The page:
Why Are There So Many Banking Crises? The Politics and Policy of Bank Regulation

By Jean-Charles Rochet | Go to book overview

Chapter Three

The Lender of Last Resort:
A Twenty-First-Century Approach

Xavier Freixas, Bruno M. Parigi, and Jean-Charles Rochet


3.1 Introduction

This paper offers a new perspective on the role of emergency liquidity assistance (ELA) by the central bank (CB), often referred to as the lender of last resort (LLR). We take into account two well-acknowledged facts of the banking industry: first, that it is difficult to disentangle liquidity shocks from solvency shocks; second, that moral hazard and gambling for resurrection are typical behaviors for banks experiencing financial distress.

The LLR policy has a long history. Bagehot's (1873) “classical” view maintained that the LLR policy should satisfy at least three conditions: (i) lending should be open only to solvent institutions and against good collateral; (ii) these loans must be at a penalty rate, so that banks cannot use them to fund their current operations; and (iii) the CB should make clear in advance its readiness to lend without limits to a bank that fulfills the conditions on solvency and collateral.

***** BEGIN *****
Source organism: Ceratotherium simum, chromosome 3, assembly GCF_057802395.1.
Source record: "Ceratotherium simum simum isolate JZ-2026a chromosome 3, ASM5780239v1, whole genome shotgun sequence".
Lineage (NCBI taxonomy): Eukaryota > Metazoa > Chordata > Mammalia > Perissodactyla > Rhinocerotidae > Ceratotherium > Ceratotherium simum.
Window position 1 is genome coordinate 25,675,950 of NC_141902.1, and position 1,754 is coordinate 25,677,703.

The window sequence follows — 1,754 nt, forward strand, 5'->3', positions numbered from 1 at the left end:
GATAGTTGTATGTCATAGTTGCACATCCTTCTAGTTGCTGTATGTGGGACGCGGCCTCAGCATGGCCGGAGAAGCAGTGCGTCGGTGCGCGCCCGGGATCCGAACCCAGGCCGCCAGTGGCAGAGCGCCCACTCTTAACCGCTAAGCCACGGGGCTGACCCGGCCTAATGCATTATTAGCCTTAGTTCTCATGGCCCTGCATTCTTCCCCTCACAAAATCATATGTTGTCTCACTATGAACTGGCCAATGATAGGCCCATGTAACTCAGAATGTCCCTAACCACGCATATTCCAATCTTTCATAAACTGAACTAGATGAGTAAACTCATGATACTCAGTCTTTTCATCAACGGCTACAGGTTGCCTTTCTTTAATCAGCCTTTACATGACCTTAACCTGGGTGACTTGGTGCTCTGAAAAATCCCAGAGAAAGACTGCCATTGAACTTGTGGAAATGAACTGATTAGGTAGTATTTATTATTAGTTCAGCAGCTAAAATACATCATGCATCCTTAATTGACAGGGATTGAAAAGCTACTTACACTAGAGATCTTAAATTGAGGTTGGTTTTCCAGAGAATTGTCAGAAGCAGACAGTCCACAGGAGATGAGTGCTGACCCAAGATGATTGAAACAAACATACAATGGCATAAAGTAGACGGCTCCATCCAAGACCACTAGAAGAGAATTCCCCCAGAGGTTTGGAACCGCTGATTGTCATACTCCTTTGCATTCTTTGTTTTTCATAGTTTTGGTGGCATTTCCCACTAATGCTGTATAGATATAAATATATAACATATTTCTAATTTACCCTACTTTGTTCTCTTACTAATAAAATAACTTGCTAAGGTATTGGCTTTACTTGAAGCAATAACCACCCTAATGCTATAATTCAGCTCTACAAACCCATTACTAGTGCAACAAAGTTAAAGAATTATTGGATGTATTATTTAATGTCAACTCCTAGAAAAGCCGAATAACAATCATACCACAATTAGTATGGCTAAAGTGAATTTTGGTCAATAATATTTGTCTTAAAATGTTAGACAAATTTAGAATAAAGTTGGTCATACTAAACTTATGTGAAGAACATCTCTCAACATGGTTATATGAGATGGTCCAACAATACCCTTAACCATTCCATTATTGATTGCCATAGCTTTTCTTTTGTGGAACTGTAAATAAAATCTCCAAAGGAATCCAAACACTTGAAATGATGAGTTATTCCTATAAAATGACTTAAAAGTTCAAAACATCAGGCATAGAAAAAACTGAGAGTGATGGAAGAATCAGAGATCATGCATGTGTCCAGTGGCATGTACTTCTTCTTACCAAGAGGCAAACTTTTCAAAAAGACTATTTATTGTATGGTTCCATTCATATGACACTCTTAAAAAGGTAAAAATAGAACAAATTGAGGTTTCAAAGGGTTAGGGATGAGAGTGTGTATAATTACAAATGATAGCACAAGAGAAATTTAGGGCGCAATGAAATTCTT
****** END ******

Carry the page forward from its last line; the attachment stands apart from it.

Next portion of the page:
In today's world, the “classical” Bagehotian conception of a lender of last resort has been under attack from two different fronts. First, the distinction between solvency and illiquidity is less than clear-cut. As Goodhart (1987) points out, the banks that require the assistance of the LLR are already under suspicion of being insolvent.1 Second, it has been argued (see, for example, Goodfriend and King 1988) that the existence of a fully collateralized repo market allows central banks to provide the adequate aggregate amount of liquidity and leave the responsibility of lending uncollateralized to the banks, thus giving them a role as peer monitors and introducing market discipline.

These arguments have been so influential that the Bagehot view of the LLR is often seen as obsolete for any well-developed financial system.

1Furfine (2001a) provides empirical evidence oí banks' reluctance to borrow from the
Fed's discount window for fear of the stigma associated with it.

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